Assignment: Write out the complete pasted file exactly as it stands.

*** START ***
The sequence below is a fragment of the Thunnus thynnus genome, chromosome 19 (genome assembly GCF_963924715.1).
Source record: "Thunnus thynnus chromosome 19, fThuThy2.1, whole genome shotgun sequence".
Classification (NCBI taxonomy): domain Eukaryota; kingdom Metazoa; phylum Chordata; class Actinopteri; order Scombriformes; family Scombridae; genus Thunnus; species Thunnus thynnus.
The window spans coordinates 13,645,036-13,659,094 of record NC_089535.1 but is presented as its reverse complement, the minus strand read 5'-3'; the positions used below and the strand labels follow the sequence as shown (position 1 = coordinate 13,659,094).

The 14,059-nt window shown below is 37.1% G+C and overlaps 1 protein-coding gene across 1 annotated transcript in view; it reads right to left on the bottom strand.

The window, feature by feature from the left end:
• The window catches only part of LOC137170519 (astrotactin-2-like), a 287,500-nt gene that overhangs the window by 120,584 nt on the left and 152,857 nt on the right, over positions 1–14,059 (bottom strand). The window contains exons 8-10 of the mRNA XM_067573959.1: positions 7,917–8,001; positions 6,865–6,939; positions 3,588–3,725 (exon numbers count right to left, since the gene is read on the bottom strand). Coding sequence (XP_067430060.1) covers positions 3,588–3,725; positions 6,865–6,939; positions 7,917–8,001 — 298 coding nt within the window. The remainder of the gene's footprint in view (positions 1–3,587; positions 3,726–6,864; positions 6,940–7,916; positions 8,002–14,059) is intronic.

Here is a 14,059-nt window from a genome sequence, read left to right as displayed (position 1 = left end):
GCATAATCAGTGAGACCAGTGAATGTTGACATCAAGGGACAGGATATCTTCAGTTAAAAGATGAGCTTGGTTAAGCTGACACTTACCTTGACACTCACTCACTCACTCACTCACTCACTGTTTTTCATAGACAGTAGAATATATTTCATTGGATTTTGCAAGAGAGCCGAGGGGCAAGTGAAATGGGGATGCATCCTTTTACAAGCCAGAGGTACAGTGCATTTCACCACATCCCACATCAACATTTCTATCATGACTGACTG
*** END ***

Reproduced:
The sequence below is a fragment of the Thunnus thynnus genome, chromosome 19 (genome assembly GCF_963924715.1).
Source record: "Thunnus thynnus chromosome 19, fThuThy2.1, whole genome shotgun sequence".
Classification (NCBI taxonomy): domain Eukaryota; kingdom Metazoa; phylum Chordata; class Actinopteri; order Scombriformes; family Scombridae; genus Thunnus; species Thunnus thynnus.
The window spans coordinates 13,645,036-13,659,094 of record NC_089535.1 but is presented as its reverse complement, the minus strand read 5'-3'; the positions used below and the strand labels follow the sequence as shown (position 1 = coordinate 13,659,094).

The 14,059-nt window shown below is 37.1% G+C and overlaps 1 protein-coding gene across 1 annotated transcript in view; it reads right to left on the bottom strand.

The window, feature by feature from the left end:
• The window catches only part of LOC137170519 (astrotactin-2-like), a 287,500-nt gene that overhangs the window by 120,584 nt on the left and 152,857 nt on the right, over positions 1–14,059 (bottom strand). The window contains exons 8-10 of the mRNA XM_067573959.1: positions 7,917–8,001; positions 6,865–6,939; positions 3,588–3,725 (exon numbers count right to left, since the gene is read on the bottom strand). Coding sequence (XP_067430060.1) covers positions 3,588–3,725; positions 6,865–6,939; positions 7,917–8,001 — 298 coding nt within the window. The remainder of the gene's footprint in view (positions 1–3,587; positions 3,726–6,864; positions 6,940–7,916; positions 8,002–14,059) is intronic.

Here is a 14,059-nt window from a genome sequence, read left to right as displayed (position 1 = left end):
GCATAATCAGTGAGACCAGTGAATGTTGACATCAAGGGACAGGATATCTTCAGTTAAAAGATGAGCTTGGTTAAGCTGACACTTACCTTGACACTCACTCACTCACTCACTCACTCACTGTTTTTCATAGACAGTAGAATATATTTCATTGGATTTTGCAAGAGAGCCGAGGGGCAAGTGAAATGGGGATGCATCCTTTTACAAGCCAGAGGTACAGTGCATTTCACCACATCCCACATCAACATTTCTATCATGACTGACTG